Friday, 10 May 2013


We all do it , to some degree or other. It's only when it gets out of hand and start to affect our families and relationships that it becomes a bizarre spectacle and none stranger than on the TV last night. Going under the title of Extreme Hoarders, or some such, we were given a tragic insight into the lives of 2 extreme hoarders whose lives had become overtaken by the sheer volume of 'stuff' which they felt incapable of discarding. It's difficult to understand until you realise that both of these individuals had suffered such immense pain in their lives, that their only coping strategy was to replace that with something else as extreme , which enabled them to blot out the real gaping hole in their lives.

I urge you to watch it if only as an opportunity to guard against the level of consumerism that blights our lives these days. I'm not suggesting that you fill your lives with bin bags of old newspapers and decade-old rusting jars of foodstuffs, but it was a heart-felt piece, presented by a sympathetic and clearly intelligent reporter whose own mother had suffered from the same debilitating inability to throw things, past their useful life, away.

We've all been there ( haven't we ? ) teetering in the bathroom with a plastic container in one hand over whether to chuck out a dozen headbands past their prime and enough hotel toiletries to keep us clean for  lifetime. Do I really need 8 spare toothbrushes and haven't flannels gone out of fashion ? Will I ever have that beach holiday when I'll need these threadbare towels in gaudy colours and why on earth did I buy a battery operated nail buffer.

Olive, one of the hoarders, had led a lonely life as an only child, pre-deceased by the fiance she couldn't marry who'd been killed in WWII . Unable to get over her grief she had replaced her heartbreak with an urgent need to re-cycle old tin cans and accumulate anything that might have a future value. The resulting stockpile of detritus had taken over her life and home to the point of being unable to reach her bed at night without climbing over a mountain of debris which blocked every room in the house. Her story was tragic and we might never have learnt about it , like those of so many of our senior citizens.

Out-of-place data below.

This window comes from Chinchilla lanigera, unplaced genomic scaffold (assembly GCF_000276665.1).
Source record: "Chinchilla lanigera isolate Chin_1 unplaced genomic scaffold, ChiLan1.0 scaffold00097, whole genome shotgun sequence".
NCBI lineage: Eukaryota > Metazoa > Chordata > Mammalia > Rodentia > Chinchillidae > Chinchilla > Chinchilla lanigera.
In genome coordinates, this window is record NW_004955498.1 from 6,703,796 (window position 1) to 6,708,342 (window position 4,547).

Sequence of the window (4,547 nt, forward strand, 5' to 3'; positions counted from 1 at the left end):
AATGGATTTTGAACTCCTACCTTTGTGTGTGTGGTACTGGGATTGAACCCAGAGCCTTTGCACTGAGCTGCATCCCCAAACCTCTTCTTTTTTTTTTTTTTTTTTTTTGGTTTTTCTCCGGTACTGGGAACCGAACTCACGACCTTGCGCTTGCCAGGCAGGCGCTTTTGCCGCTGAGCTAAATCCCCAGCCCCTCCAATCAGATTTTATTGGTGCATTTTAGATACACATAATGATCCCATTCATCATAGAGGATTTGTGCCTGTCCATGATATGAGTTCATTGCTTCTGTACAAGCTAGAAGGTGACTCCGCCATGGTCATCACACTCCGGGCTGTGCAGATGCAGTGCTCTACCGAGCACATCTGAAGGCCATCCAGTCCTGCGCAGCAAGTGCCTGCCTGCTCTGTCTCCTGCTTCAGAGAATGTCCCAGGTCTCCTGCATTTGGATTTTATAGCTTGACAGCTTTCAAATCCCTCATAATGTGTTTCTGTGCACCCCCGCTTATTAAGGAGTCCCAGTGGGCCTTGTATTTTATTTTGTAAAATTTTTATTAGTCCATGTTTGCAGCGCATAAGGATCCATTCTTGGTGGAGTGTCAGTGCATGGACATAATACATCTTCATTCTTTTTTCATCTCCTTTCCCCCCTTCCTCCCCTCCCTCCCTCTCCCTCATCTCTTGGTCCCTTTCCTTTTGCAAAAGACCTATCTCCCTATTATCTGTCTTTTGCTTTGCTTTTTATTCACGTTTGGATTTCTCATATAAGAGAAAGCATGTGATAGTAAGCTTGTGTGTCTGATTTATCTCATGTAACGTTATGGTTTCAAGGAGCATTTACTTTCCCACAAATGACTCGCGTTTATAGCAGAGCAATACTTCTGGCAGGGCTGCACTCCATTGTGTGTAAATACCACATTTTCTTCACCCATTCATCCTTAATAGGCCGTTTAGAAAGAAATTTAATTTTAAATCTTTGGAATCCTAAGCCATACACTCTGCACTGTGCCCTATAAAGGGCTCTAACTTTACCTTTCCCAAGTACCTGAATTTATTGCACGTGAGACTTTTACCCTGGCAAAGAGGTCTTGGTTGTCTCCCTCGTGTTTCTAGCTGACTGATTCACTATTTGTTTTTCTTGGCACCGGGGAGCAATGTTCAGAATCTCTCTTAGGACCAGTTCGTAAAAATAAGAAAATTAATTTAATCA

This morning I sat in a hospital waiting room with my youngest son, waiting with so many others, for a precious few minutes with the over-stretched consultant who was running an hour behind schedule. An elderly gentleman in a wheelchair was wheeled into the waiting room by a couple of ambulance porters and deposited without ceremony in the midst of the out-patient strangers sitting on vinyl chairs in the corridor of the out-patients department. When told that their 'patient' would not be seen for another hour they left without so much as a courtesy question as to whether he might need the toilet or a glass of water. As they dis-appeared from view to satisfy their own needs in the hospital canteen I felt a pang of sorrow for the lonely looking chap who sat opposite us, uncomplaining and compliant.

The least I could do was offer him a magazine to flick through whilst he waited alone and abandoned. He cheerfully accepted the offer and I leafed through the dog eared copies of Golf Monthly and Waterfowl Weekly to find something of interest. I managed to come up with a magazine about the wildlife in Richmond Park which sparked his interest as he told me he had been taken there on an outing only last month. We talked about the London Parks and  Hampton Court and one thing led to another.

Before long, he was re-counting the days of his youth when he had worked at a local boatyard on torpedo boats. He had been there when the little boats from Teddington Lock, under the leadership of his employer , had been deployed to evacuate the troops from the beaches of Dunkerque . And all of that from one, all too brief, conversation. I would loved to have known more.

I doubt that the slapdash hospital porters knew anything about this man with a wealth of memories stored up in his still lucid mind. They were probably still stuffing themselves in the canteen - their loss.

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